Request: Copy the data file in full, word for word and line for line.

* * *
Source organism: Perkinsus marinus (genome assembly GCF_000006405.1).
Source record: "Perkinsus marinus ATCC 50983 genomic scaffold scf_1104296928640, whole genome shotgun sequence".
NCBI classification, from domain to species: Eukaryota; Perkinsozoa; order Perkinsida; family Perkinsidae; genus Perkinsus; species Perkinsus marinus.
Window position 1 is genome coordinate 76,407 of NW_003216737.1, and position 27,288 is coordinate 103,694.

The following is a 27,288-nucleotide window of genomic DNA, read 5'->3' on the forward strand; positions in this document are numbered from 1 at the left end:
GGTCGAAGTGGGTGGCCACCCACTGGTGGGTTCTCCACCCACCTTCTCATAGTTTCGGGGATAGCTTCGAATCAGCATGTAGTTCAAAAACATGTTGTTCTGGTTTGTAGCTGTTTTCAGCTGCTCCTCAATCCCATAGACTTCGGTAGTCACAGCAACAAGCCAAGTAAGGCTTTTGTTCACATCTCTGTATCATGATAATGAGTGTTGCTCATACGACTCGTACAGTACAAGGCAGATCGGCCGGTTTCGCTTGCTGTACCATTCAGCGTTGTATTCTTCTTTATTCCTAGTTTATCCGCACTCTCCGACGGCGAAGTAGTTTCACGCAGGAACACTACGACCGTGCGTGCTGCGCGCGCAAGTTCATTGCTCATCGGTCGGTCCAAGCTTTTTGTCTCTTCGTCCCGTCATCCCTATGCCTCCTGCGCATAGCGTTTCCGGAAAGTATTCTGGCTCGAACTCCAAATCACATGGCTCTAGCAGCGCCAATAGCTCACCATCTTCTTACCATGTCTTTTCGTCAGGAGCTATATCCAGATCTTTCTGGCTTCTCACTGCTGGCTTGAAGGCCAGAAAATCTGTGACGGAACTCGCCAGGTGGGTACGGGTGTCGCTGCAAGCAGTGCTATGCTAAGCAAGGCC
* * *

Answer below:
Source organism: Perkinsus marinus (genome assembly GCF_000006405.1).
Source record: "Perkinsus marinus ATCC 50983 genomic scaffold scf_1104296928640, whole genome shotgun sequence".
NCBI classification, from domain to species: Eukaryota; Perkinsozoa; order Perkinsida; family Perkinsidae; genus Perkinsus; species Perkinsus marinus.
Window position 1 is genome coordinate 76,407 of NW_003216737.1, and position 27,288 is coordinate 103,694.

The following is a 27,288-nucleotide window of genomic DNA, read 5'->3' on the forward strand; positions in this document are numbered from 1 at the left end:
GGTCGAAGTGGGTGGCCACCCACTGGTGGGTTCTCCACCCACCTTCTCATAGTTTCGGGGATAGCTTCGAATCAGCATGTAGTTCAAAAACATGTTGTTCTGGTTTGTAGCTGTTTTCAGCTGCTCCTCAATCCCATAGACTTCGGTAGTCACAGCAACAAGCCAAGTAAGGCTTTTGTTCACATCTCTGTATCATGATAATGAGTGTTGCTCATACGACTCGTACAGTACAAGGCAGATCGGCCGGTTTCGCTTGCTGTACCATTCAGCGTTGTATTCTTCTTTATTCCTAGTTTATCCGCACTCTCCGACGGCGAAGTAGTTTCACGCAGGAACACTACGACCGTGCGTGCTGCGCGCGCAAGTTCATTGCTCATCGGTCGGTCCAAGCTTTTTGTCTCTTCGTCCCGTCATCCCTATGCCTCCTGCGCATAGCGTTTCCGGAAAGTATTCTGGCTCGAACTCCAAATCACATGGCTCTAGCAGCGCCAATAGCTCACCATCTTCTTACCATGTCTTTTCGTCAGGAGCTATATCCAGATCTTTCTGGCTTCTCACTGCTGGCTTGAAGGCCAGAAAATCTGTGACGGAACTCGCCAGGTGGGTACGGGTGTCGCTGCAAGCAGTGCTATGCTAAGCAAGGCC